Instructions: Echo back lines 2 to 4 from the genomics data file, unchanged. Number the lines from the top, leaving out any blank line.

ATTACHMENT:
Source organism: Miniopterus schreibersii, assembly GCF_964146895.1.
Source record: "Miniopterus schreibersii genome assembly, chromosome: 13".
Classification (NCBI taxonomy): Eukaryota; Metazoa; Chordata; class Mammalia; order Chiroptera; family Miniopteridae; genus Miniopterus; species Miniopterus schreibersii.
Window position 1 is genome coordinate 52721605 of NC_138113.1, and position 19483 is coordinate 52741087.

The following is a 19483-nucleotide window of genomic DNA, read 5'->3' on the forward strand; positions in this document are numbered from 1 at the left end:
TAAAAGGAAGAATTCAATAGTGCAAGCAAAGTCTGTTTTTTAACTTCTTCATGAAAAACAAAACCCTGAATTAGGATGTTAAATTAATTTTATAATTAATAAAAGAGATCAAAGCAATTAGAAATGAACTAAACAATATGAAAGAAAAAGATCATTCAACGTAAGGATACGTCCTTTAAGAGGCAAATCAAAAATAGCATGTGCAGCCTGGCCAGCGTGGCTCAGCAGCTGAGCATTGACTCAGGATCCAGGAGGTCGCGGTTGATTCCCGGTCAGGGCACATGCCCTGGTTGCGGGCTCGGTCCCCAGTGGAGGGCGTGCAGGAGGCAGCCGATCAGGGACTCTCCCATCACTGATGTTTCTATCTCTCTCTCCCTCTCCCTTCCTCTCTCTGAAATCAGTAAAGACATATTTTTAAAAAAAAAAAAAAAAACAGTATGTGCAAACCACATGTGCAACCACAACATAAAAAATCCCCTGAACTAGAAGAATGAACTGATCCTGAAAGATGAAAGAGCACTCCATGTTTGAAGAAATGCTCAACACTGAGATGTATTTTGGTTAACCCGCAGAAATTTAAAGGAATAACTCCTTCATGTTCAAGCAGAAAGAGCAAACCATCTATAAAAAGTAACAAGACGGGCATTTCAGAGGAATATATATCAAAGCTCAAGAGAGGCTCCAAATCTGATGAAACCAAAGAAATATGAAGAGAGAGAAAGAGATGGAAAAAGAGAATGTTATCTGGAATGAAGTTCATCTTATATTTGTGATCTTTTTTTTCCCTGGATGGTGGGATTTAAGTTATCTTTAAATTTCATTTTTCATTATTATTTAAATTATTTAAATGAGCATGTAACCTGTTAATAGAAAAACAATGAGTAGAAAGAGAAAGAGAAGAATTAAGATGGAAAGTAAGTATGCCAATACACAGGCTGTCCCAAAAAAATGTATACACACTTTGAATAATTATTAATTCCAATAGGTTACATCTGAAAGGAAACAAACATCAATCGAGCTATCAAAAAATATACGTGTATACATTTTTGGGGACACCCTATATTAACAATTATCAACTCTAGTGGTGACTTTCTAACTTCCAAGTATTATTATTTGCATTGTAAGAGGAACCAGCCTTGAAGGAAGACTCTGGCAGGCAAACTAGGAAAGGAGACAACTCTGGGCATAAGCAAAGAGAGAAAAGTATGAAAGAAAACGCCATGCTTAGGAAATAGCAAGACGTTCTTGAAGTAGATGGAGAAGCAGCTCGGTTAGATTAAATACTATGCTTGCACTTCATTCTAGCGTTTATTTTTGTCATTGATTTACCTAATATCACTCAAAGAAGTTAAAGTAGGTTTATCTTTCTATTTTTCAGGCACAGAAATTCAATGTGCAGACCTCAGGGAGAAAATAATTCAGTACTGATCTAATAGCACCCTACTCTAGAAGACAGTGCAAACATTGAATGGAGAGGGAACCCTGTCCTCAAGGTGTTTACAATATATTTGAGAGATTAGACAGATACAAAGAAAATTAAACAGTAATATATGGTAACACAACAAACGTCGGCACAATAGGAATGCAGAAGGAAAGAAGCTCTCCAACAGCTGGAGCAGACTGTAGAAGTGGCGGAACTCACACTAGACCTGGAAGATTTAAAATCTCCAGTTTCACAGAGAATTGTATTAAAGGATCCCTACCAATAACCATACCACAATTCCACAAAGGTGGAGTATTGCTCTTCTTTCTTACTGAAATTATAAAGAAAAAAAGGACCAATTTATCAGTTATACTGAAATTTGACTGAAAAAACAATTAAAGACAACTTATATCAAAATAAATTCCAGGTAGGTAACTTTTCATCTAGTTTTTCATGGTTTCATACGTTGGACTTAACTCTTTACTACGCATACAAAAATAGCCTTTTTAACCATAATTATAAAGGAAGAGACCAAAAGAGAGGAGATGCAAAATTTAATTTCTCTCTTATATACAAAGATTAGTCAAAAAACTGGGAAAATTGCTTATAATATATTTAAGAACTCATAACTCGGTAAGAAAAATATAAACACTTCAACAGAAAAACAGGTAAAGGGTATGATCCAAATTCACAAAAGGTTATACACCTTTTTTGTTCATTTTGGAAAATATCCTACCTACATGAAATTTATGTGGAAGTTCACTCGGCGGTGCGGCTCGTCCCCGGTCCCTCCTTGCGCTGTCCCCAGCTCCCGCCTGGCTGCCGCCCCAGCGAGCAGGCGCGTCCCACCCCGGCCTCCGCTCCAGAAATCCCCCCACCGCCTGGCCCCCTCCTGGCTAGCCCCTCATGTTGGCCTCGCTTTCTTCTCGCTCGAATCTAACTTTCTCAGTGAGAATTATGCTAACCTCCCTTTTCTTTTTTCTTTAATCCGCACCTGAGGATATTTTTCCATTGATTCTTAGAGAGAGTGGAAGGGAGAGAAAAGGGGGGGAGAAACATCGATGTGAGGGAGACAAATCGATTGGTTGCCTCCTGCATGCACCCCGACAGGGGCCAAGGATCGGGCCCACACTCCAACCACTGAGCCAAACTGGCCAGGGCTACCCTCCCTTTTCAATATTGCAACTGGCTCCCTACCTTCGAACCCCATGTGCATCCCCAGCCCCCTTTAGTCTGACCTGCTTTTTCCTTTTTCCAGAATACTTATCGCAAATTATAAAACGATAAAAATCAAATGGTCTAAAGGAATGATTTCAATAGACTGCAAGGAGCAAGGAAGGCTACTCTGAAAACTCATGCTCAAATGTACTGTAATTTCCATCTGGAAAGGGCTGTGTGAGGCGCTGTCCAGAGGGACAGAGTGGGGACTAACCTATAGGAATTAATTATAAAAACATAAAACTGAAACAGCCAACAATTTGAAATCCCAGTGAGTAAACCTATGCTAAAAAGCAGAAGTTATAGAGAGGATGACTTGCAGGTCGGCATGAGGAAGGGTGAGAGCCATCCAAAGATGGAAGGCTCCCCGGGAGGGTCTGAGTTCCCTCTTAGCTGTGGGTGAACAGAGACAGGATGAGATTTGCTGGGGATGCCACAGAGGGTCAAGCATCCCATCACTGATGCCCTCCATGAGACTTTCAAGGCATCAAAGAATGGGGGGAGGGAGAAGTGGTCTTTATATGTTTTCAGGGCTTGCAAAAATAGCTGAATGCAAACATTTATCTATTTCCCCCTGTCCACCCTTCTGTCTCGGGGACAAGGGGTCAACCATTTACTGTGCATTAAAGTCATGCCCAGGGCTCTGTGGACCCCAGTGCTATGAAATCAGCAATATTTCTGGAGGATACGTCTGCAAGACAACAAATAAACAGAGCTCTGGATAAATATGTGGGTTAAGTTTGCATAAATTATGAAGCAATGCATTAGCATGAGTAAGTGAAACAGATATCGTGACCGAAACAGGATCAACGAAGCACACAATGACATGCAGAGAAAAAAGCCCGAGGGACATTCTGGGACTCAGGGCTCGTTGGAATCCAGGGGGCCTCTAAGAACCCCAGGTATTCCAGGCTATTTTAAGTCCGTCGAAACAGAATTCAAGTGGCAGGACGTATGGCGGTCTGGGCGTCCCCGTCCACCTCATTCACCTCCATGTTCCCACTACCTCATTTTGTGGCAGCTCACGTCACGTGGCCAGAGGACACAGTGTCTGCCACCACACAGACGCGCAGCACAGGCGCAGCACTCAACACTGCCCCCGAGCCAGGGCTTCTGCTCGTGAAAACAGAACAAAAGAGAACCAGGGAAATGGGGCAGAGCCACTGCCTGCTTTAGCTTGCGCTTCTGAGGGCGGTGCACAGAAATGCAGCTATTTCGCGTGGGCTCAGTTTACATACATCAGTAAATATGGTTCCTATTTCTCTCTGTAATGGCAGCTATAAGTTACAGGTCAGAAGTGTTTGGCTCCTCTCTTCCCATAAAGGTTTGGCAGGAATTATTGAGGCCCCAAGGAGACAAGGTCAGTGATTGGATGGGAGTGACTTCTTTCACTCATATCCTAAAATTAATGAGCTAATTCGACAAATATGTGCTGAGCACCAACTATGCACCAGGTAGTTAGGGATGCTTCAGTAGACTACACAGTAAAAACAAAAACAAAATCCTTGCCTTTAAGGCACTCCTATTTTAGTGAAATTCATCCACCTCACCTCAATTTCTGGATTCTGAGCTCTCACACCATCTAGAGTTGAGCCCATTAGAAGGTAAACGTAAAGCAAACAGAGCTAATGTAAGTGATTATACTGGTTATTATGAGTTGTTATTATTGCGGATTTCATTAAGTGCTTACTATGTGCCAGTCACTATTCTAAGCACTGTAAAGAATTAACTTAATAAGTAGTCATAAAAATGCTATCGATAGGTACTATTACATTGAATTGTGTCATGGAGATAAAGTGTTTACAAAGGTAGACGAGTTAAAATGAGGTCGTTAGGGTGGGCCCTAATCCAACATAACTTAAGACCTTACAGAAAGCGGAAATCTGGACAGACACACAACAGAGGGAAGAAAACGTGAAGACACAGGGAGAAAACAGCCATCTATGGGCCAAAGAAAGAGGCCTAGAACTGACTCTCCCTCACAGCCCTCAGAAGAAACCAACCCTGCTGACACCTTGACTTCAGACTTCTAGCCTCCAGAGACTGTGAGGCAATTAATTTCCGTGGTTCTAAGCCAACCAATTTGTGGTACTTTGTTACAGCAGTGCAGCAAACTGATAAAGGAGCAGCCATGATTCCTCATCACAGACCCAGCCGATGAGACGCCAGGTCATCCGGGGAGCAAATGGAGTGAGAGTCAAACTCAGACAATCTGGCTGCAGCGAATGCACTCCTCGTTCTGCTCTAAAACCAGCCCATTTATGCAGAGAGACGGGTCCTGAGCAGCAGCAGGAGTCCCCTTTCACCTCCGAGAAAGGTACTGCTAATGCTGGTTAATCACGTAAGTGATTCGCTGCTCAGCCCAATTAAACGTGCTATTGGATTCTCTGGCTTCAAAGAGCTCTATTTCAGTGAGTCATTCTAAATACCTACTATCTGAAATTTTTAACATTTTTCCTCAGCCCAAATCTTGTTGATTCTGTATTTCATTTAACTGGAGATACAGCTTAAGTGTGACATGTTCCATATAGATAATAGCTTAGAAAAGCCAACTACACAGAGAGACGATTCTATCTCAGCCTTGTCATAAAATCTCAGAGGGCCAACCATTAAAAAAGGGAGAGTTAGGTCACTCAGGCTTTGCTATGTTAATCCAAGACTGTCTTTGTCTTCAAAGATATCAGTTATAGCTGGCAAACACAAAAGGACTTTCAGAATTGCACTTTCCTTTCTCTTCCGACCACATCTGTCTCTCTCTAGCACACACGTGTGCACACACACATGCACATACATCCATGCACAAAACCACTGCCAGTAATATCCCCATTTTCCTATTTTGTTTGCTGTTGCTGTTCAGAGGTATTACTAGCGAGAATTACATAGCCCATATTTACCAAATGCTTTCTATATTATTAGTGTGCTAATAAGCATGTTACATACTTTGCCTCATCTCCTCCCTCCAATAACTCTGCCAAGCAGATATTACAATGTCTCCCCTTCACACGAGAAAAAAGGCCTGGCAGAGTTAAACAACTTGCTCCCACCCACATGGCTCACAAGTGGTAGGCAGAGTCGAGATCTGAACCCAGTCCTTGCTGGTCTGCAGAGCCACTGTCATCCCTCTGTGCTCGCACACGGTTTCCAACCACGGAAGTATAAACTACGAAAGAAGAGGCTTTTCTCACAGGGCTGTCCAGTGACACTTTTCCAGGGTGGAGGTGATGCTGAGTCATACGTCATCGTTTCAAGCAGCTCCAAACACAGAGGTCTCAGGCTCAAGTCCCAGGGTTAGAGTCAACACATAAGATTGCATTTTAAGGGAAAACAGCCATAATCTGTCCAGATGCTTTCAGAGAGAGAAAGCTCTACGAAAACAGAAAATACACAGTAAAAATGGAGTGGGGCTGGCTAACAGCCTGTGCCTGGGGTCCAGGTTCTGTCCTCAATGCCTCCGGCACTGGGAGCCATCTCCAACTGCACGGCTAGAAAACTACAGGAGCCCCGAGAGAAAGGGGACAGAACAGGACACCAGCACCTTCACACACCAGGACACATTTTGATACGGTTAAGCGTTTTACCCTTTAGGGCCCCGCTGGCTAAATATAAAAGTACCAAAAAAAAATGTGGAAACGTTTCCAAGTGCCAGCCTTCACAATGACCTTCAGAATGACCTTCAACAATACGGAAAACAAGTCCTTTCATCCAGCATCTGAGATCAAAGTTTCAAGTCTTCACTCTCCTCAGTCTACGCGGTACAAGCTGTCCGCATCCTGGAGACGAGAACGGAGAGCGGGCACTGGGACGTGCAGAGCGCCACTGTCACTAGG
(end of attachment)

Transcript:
Source record: "Miniopterus schreibersii genome assembly, chromosome: 13".
Classification (NCBI taxonomy): Eukaryota; Metazoa; Chordata; class Mammalia; order Chiroptera; family Miniopteridae; genus Miniopterus; species Miniopterus schreibersii.
Window position 1 is genome coordinate 52721605 of NC_138113.1, and position 19483 is coordinate 52741087.